On the 24th of February, The Governor of Central Bank of Nigeria, under the leadership, of Mr Emefiele announced the expansion of the cashless society strategy to include more 30 states by April 2017. Just like the management of FOREX, CBN decision makers hardly assemble Nigerians in the form of town hall meetings to seek their views on policies and weigh the impact of such policies. This is standard practice abroad and CBN–Nigeria’s apex financial institutions– should do well to maintain an international outlook and standard in most of its policy implementation methods.
Admittedly, six states were used as a pilot study, the question we must ask, hopefully, to get an answer is how ready are Nigerians towards accepting cashless society? Readiness in this context means infrastructure wise and orientation of the masses in these six states talk more of expanding to the remaining 30 states. Do we have a genuine reason to impose charges on legitimate business women and men who are unwilling to use online transfer for large transactions due to challenges of mobile payments? Why charge a market woman 1.5% for depositing above N500, 000 she made selling Ankara at Onitsha? What alternative does she have? Tell her customer to make an online transfer to her? With Nigerian banks internet network that is as unstable as electricity supply in Nigeria. Why is CBN treating depositors as if Banks are doing them a favour?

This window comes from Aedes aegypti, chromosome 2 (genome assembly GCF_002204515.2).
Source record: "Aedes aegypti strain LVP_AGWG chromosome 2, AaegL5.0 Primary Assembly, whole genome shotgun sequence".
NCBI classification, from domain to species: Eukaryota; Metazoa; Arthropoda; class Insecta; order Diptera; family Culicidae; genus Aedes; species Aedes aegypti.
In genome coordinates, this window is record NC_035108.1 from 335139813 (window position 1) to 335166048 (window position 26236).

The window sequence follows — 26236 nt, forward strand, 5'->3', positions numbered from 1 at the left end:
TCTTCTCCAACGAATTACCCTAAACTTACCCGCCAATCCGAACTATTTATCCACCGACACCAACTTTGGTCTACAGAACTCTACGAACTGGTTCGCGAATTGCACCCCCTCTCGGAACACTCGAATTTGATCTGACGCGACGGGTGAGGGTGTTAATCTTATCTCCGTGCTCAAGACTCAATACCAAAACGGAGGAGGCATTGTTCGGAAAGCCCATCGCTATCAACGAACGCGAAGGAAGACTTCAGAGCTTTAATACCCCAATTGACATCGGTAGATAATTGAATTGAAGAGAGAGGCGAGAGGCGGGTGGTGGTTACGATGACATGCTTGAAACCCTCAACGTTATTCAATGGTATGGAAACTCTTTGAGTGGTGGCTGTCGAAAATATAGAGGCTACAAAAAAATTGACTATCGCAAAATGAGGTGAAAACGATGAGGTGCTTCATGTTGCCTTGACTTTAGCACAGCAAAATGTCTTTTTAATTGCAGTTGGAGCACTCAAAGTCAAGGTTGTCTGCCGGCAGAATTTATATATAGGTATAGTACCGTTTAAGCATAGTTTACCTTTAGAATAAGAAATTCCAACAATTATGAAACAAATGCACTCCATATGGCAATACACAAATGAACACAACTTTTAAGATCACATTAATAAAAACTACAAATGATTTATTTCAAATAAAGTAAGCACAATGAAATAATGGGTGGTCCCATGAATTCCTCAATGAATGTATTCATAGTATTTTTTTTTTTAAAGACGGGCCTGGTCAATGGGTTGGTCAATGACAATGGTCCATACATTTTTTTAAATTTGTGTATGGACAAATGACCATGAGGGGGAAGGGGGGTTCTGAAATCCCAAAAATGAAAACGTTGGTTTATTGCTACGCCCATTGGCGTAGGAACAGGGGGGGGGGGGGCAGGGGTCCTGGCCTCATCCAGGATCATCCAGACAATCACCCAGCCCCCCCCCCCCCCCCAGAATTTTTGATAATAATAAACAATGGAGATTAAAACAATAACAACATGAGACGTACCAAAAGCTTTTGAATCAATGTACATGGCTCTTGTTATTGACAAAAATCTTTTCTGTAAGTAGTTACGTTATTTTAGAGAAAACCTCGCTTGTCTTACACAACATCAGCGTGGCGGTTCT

While many benefits of Cashless Society exists, putting a stop to large-scale cash transactions (withdrawal and deposits) which seemingly is the hotbed of societal ills and criminality, including its ability to bring Auditability –especialy serving as a deterrent to crimes (terrorism, money laundering, kidnapping, drug and trafficking, tax evasion, etc.) should be embraced by all. A cashless society is believed to be the future of money with the growth and acceptability by consumers and retailers mobile payments including the trending fascination for alternative money like Bitcoins.
Preserving the above argument, it behoves on us to agree that cashless policy is the closest plan capable of mitigating societal ills. Howbeit, it comes with its challenges–privacy is being lost. Most transactions can easily be monitored not only by security officials but bankers who have access to your BVN. A run through the system would reveal all transactions from a particular account as long as it links to a single BVN.
Without dwelling much on the weakness of cashless society, the question remains unanswered. Are Nigerians ready for complete cashless society? Should CBN force people to adopt a cashless policy and in the situation they refuse, huge deductions are made from the customers’ account, a proceed CBN and Banks would share equally. Really Emefiele?
Personally, CBN would have adopted India’s demonetization approach towards curtailing the movement of large-scale cash transaction by simply eradicating 200, 500 and 1000 naira denomination. By so doing, movement of money would become cumbersome and risky for the customers leaving them with limited options not to embrace cashless policy. This approach would be fair as no one is being compelled to adopt NO MORE CASH TRANSACTIONS because of charges.
Submitted by J Duke Anago